PORTLAND, Maine — An attorney for a 20-year-old Limestone man tried to convince justices with the state’s highest court on Wednesday to disallow statements made to police concerning the death of his 3-month-old daughter three years ago.
Nicklas Jones has entered a conditional guilty plea to manslaughter in the April 2009 death of Joselyn Jones. Jones was 17 and living with the 18-year-old mother of the baby when he grew frustrated with the baby’s crying and threw her toward the crib, according to police. The baby missed the crib, hit her head and died four days later of blunt-force trauma to the head. Jones was arrested but has been free on bail since early 2010.
In December 2011, Jones entered a conditional guilty plea in Aroostook County Superior Court in Caribou and was sentenced to 15 years in prison with all but six years suspended and four years of probation. As part of the sentencing, Jones retained his right to appeal motions denied by Superior Court Justice Kevin Cuddy last November.
He remains free pending the outcome of his appeal to the Maine Supreme Judicial Court heard Wednesday in the Cumberland County Courthouse.
Attorney Matthew Hunter of Presque Isle appeared on Jones’ behalf to argue the motions that Cuddy rejected.
Hunter maintained that Jones’ statements to police should have been suppressed on the grounds that each of the interviews amounted to custodial interrogation without Jones having been read his Miranda rights and that his statements were involuntary under both Maine and federal law. Hunter said that Jones was in custody during all three of his police interviews, but, at the request of Chief Justice Leigh Saufley, the attorney focused on the third session on May 1, 2009, when his client’s mother also was present.
That third interview took place at the Maine State Police barracks in Houlton. State police Detective Dale Keegan, who has since retired, testified in court last year that mother and son agreed to stop at the barracks on their way to Bangor and that Keegan repeatedly reminded them they did not have to speak to police. During that interview, Jones and his mother, Jerene Rosenbrook, left the barracks several times and then returned to talk to police. Keegan said that he always made sure they understood that he hadn’t asked them to come back inside and that they were free to remain silent and leave.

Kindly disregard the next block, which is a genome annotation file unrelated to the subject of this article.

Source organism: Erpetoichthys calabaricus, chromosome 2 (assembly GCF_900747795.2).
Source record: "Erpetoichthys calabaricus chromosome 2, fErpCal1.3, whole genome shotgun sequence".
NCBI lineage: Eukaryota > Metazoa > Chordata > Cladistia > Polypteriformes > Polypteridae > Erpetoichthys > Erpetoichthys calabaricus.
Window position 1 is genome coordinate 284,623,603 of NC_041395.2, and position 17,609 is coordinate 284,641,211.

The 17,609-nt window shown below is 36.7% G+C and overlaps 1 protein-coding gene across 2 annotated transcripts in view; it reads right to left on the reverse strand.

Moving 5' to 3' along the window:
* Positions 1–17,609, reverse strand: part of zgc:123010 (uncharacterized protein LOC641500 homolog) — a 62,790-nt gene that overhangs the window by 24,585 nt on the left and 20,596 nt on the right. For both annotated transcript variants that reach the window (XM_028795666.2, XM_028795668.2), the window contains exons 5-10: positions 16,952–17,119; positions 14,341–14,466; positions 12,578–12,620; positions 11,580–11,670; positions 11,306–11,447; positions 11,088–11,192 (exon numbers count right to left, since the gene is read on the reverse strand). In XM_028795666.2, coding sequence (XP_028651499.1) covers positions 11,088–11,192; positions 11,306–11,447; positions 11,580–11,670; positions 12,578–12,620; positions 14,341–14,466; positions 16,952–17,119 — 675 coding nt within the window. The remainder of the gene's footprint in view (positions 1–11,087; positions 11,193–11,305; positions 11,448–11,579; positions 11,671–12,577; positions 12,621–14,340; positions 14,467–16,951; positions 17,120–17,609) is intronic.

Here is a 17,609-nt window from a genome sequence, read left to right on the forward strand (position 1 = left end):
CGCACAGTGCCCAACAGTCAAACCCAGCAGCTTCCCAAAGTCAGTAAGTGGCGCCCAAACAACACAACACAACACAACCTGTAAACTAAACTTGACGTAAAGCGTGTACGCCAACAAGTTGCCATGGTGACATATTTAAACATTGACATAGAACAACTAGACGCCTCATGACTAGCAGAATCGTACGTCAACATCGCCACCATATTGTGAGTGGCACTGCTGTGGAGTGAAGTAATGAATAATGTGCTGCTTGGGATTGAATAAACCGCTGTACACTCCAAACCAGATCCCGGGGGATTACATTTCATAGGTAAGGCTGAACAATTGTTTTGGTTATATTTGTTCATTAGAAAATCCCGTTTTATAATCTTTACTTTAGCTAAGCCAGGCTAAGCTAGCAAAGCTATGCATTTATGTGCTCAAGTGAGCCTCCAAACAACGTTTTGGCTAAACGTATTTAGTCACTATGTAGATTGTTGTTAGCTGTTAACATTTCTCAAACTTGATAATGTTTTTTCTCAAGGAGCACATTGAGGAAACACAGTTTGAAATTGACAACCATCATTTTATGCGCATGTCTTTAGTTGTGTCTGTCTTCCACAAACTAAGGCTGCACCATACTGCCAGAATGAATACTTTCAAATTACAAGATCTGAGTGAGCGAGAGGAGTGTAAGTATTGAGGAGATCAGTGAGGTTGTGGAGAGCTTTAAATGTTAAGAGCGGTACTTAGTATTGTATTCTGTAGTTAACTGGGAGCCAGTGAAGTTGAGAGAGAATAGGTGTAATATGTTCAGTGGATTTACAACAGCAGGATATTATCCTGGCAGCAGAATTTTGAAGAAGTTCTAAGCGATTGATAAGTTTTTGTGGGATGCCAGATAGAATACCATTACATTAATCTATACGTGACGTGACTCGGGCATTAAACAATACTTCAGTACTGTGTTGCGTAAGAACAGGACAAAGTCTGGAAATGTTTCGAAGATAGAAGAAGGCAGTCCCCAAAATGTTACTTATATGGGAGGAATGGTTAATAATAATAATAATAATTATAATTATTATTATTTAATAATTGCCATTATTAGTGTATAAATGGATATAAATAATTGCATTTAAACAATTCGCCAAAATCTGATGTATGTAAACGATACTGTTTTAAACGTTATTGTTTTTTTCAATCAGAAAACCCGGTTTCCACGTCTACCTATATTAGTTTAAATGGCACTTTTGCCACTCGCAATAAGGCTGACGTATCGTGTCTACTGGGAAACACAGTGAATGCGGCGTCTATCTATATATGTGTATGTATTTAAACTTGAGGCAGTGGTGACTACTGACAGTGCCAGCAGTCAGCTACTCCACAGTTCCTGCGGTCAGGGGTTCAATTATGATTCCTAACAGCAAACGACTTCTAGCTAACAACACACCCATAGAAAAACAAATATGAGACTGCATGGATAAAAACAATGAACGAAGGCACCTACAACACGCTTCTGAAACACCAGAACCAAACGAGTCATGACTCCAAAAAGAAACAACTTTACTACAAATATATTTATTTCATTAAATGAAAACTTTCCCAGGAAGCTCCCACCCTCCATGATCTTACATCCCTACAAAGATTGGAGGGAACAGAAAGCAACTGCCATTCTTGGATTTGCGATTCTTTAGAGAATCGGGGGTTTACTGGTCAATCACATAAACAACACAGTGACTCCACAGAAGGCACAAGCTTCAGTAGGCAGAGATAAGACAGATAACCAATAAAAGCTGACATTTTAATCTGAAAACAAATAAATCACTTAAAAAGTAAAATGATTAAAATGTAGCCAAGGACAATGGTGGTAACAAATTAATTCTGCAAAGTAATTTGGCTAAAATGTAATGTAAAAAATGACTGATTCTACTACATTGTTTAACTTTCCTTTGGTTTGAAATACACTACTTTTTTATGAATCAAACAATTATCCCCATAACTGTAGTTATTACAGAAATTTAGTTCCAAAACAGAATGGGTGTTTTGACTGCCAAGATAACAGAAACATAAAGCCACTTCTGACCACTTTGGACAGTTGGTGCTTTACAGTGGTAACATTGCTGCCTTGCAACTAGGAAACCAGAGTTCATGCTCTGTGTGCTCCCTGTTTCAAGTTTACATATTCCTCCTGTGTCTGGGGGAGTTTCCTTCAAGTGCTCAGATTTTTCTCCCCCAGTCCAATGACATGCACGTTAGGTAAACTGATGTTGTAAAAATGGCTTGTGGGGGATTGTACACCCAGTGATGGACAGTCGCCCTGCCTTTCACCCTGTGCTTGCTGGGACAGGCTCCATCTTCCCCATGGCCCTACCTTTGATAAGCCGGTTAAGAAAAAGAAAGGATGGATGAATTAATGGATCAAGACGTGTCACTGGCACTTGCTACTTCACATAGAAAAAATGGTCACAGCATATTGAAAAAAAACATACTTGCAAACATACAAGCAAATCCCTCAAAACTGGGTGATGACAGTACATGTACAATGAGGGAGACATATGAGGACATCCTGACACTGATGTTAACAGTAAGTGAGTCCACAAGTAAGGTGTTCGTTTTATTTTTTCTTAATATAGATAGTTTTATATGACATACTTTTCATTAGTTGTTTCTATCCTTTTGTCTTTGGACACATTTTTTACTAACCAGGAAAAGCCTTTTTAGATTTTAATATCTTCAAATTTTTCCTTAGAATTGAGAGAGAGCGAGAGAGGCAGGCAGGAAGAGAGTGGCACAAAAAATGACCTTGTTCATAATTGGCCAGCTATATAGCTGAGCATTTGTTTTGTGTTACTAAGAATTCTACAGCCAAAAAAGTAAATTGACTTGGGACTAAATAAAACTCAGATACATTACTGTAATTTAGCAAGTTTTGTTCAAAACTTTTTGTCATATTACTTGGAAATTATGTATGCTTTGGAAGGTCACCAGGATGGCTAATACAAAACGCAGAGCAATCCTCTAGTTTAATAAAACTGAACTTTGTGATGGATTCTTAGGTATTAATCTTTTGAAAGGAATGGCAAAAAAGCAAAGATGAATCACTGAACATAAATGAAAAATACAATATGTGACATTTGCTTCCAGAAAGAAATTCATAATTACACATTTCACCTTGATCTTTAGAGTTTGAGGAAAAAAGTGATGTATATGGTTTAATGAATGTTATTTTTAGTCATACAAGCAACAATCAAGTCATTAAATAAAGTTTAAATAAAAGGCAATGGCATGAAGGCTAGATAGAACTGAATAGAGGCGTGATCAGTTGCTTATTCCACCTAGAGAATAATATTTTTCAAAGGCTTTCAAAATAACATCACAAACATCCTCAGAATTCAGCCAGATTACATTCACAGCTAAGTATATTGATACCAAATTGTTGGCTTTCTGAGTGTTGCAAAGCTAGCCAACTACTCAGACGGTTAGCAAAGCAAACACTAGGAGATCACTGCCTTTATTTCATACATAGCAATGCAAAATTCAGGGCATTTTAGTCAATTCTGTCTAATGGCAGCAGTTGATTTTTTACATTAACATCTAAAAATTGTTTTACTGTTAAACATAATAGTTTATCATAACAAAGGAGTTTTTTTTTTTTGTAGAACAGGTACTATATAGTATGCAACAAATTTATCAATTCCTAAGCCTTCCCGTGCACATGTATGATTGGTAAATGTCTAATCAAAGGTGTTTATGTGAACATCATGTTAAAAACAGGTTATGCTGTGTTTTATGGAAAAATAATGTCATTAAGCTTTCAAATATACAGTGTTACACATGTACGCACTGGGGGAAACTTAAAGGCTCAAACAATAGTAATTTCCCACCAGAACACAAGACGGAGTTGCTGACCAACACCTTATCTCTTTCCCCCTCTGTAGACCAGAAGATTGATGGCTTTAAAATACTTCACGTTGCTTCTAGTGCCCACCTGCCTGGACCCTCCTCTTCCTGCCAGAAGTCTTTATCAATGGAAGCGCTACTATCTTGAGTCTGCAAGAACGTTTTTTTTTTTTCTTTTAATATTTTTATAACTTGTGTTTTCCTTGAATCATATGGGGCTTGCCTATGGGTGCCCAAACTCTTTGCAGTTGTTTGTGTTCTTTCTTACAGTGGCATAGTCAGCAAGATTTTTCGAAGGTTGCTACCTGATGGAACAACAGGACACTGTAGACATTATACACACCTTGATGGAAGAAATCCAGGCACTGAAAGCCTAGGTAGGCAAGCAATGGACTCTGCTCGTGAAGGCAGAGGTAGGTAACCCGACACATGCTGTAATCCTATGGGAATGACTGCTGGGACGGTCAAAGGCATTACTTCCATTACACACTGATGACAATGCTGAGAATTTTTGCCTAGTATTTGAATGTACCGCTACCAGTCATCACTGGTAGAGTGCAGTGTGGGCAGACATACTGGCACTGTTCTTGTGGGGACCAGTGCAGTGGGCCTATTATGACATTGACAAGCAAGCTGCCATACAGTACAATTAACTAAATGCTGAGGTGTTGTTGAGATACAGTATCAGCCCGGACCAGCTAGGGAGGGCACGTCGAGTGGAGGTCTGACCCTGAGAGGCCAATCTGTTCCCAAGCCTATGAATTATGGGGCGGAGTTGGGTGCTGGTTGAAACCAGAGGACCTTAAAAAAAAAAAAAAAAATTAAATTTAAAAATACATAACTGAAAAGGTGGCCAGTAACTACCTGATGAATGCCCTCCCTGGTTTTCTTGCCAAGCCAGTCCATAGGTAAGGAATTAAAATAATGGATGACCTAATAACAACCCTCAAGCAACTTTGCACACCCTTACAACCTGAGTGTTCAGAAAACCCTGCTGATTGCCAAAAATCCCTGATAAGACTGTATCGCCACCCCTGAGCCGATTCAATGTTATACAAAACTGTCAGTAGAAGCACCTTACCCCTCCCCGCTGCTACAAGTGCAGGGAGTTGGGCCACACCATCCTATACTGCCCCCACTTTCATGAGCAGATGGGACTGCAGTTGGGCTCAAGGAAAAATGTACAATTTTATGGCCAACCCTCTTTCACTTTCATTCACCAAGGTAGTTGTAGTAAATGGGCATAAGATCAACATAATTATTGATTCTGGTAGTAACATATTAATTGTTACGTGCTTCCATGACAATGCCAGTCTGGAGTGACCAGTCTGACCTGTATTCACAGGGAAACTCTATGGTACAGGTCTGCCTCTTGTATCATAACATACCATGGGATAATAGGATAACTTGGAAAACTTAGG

Keegan said he did not read Jones his Miranda rights during any of the interviews because the teen was not in custody or restrained in any way, and police did not have probable cause to arrest him.
Hunter said Wednesday that during the third interview, his client was in custody because police told him that his explanation about how his daughter was injured didn’t make sense. The attorney also argued that detectives told Jones that only two people were in the apartment when the baby was injured, and this was the teen’s third interview. Hunter also said that Jones could not take himself away from the scene, as his mother was driving the car.
Assistant Attorney General Donald Macomber argued that Jones was invited to stop at the barracks, and police let him know that he was not forced to stop. Keegan testified that Jones was told multiple times that he would not be arrested that day, and he got breaks during the entire questioning period. Macomber pointed out that Jones took several breaks to smoke and to talk to his mother.
Keegan testified last year that Rosenbrook agreed with him during the May 1 interview that her son was not telling the truth and acknowledged that he asked her to talk to her son outside of the barracks “as a parent.”
Rosenbrook then took her son outside and she returned and told detectives what her son had told her.
Hunter argued that Rosenbrook was acting as an agent of the police when Keegan asked her to talk to her son outside the barracks.
Attorneys have never revealed what Rosenbrook said, but court documents indicated Jones had admitted to Rosenbrook that he had caused Joselyn’s death unintentionally.
There is no timetable under which the justices must issue a decision.
If Jones were to win his appeal, the case would be sent back to Aroostook County Superior Court in Caribou.